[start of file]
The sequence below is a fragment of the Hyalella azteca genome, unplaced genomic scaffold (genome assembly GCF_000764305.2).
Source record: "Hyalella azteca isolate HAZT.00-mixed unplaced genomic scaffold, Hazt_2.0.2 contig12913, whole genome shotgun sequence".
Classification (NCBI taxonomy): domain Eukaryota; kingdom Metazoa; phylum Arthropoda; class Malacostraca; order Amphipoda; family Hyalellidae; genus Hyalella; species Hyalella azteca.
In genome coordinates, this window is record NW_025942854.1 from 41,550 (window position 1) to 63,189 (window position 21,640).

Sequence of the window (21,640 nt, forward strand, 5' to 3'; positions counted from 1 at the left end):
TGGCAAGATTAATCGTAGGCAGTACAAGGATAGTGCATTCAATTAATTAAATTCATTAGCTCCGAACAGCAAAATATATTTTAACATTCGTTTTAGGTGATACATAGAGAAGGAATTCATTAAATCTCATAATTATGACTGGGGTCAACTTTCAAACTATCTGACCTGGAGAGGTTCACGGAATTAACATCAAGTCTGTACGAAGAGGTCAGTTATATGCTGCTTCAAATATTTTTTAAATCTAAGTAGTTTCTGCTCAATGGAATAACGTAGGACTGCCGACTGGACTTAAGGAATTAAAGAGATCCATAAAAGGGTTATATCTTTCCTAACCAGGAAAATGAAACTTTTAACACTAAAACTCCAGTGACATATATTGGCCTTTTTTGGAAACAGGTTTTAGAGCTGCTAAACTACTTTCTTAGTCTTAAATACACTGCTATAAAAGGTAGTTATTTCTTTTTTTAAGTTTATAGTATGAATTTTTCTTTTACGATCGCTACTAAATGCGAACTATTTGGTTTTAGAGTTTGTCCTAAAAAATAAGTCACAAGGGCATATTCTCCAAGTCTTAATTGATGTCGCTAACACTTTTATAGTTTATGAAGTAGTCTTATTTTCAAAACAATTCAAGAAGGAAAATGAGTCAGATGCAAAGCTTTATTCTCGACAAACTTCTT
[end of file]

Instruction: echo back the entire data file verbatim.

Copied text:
The sequence below is a fragment of the Hyalella azteca genome, unplaced genomic scaffold (genome assembly GCF_000764305.2).
Source record: "Hyalella azteca isolate HAZT.00-mixed unplaced genomic scaffold, Hazt_2.0.2 contig12913, whole genome shotgun sequence".
Classification (NCBI taxonomy): domain Eukaryota; kingdom Metazoa; phylum Arthropoda; class Malacostraca; order Amphipoda; family Hyalellidae; genus Hyalella; species Hyalella azteca.
In genome coordinates, this window is record NW_025942854.1 from 41,550 (window position 1) to 63,189 (window position 21,640).

Sequence of the window (21,640 nt, forward strand, 5' to 3'; positions counted from 1 at the left end):
TGGCAAGATTAATCGTAGGCAGTACAAGGATAGTGCATTCAATTAATTAAATTCATTAGCTCCGAACAGCAAAATATATTTTAACATTCGTTTTAGGTGATACATAGAGAAGGAATTCATTAAATCTCATAATTATGACTGGGGTCAACTTTCAAACTATCTGACCTGGAGAGGTTCACGGAATTAACATCAAGTCTGTACGAAGAGGTCAGTTATATGCTGCTTCAAATATTTTTTAAATCTAAGTAGTTTCTGCTCAATGGAATAACGTAGGACTGCCGACTGGACTTAAGGAATTAAAGAGATCCATAAAAGGGTTATATCTTTCCTAACCAGGAAAATGAAACTTTTAACACTAAAACTCCAGTGACATATATTGGCCTTTTTTGGAAACAGGTTTTAGAGCTGCTAAACTACTTTCTTAGTCTTAAATACACTGCTATAAAAGGTAGTTATTTCTTTTTTTAAGTTTATAGTATGAATTTTTCTTTTACGATCGCTACTAAATGCGAACTATTTGGTTTTAGAGTTTGTCCTAAAAAATAAGTCACAAGGGCATATTCTCCAAGTCTTAATTGATGTCGCTAACACTTTTATAGTTTATGAAGTAGTCTTATTTTCAAAACAATTCAAGAAGGAAAATGAGTCAGATGCAAAGCTTTATTCTCGACAAACTTCTT